For Leslie Gettling, May 13, 2019 marks the start of her current workday routine.
It begins with her rolling out of bed at 5 a.m. and running out the front door by 6:15 a.m. — after saying goodbye to her husband, Jason, and their 2-year-old daughter, Jayell, if they’re awake — leaving her enough time to grab a quick cup of coffee during her relatively stress-free ride from Southampton to Riverhead.
But for nearly three months, there have been no coffee stops. There have been no easy mornings or relaxing drives. Instead, on her way to Peconic Bay Medical Center — where she celebrated her one-year anniversary as an environmental services housekeeper on Wednesday, against the backdrop of the COVID-19 outbreak — Ms. Gettling’s thoughts are dominated by worry.
“What will my day look like today?” the 27-year-old said she wonders. “How many patients are we going to have? How crazy is it gonna be, trying to clean these rooms and get them ready for the next wave of patients?”
Then, they escalate.
“What if I am accidentally exposed?” she thinks to herself. “What if I come home and …?”
Her anxiety spiral abruptly stops. She pulls into the parking lot at 6:45 a.m., puts on her game face and walks into the hospital, met by the comfort only her mother, Ingrid Castillo — the head housekeeper of the emergency department — can provide.
There, they support each other, protect one another and face the days together — working alongside the doctors, nurses and fellow hospital staff as they weather the pandemic in a vital, yet less recognized, way.
“Aside from doing our job, we have to also remember that these patients are real people with feelings, and they’re going through this,” Ms. Gettling said. “So we also have to keep in mind that when we are cleaning their rooms, or taking their garbage out, we try to at least keep some type of intimacy with the patients and make sure that they know that everything is going to be okay.”
As of Monday, Suffolk County had seen 35,275 coronavirus cases, with nearly 1,300 deaths that will forever leave an impact on essential frontline workers, including Ms. Gettling and Ms. Castillo. In the earliest days of the virus, neither imagined what they would be facing.
“There was a lot of fear in the beginning because we didn’t really know what to expect. But of course, things needed to be done,” Ms. Gettling said. “We took a lot of precaution and made sure that people were following the rules they were supposed to follow. Once it started really becoming a big issue, we went from seeing a couple rooms that were COVID to seeing the whole unit that was COVID, and it was like something very …”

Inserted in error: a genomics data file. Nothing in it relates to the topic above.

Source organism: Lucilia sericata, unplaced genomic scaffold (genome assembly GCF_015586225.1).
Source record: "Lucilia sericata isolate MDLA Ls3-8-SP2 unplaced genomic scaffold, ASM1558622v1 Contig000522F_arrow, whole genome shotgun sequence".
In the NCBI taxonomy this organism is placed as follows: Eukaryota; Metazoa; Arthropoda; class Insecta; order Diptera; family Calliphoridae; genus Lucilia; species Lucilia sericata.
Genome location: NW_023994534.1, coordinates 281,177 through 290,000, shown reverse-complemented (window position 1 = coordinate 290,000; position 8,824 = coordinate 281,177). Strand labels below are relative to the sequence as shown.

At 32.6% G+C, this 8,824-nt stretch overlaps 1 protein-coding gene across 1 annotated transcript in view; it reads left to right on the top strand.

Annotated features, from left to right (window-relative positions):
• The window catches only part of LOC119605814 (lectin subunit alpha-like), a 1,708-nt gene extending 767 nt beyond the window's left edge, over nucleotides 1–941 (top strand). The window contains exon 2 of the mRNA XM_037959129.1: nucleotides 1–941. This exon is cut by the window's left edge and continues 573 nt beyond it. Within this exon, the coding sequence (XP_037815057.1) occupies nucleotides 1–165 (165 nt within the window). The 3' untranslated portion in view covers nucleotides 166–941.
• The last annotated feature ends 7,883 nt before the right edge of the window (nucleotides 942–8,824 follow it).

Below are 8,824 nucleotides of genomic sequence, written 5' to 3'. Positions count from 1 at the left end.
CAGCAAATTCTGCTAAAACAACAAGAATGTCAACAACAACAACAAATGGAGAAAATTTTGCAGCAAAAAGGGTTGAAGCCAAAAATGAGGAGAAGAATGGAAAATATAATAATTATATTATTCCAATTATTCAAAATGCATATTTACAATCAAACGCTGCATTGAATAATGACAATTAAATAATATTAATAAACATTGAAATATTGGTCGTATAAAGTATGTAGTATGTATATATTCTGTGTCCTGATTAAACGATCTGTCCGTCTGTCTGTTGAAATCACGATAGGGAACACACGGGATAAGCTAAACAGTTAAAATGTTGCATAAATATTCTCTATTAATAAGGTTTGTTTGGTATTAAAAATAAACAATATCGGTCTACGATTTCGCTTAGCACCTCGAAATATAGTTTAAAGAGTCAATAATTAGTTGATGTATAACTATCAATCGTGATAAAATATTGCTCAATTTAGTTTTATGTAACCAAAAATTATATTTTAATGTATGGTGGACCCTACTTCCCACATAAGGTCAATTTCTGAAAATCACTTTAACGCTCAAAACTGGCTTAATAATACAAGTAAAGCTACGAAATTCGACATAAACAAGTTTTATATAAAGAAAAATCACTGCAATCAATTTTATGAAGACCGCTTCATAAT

She trailed off, searching for the words. “Like, you’d walk into the unit and you would be speechless that, so rapidly, it became something that was everywhere.”
While there is rarely a slow day in the emergency department, now it was a never-ending turnover, pushing environmental services to its limits as they rushed to clean every vacant room while wearing personal protective equipment, or PPE, and bringing in every available worker, including Ms. Gettling, who is considered a “float.”
“From the beginning, I was trying to protect her,” explained her mother, who was hesitant to expose her to the emergency department. “I was there for her, and she was there for me. She’s just great, a great daughter. She’s a good girl.”
Her voice cracked as she fought back tears. “She’s a good girl,” she continued. “She’s been there for me, and I try to be there for her, but she always trying to do more for me.”
Since the pandemic ramped up, environmental services workers are borderline indistinguishable from the rest of the staff, trading their traditional uniforms for scrubs, and wearing a surgical mask and head covering at all times. To clean a patient’s room, they must enter wearing an N95 mask underneath the surgical mask, as well as goggles, PPE, a fiber net on top of the head covering, and two pairs of gloves.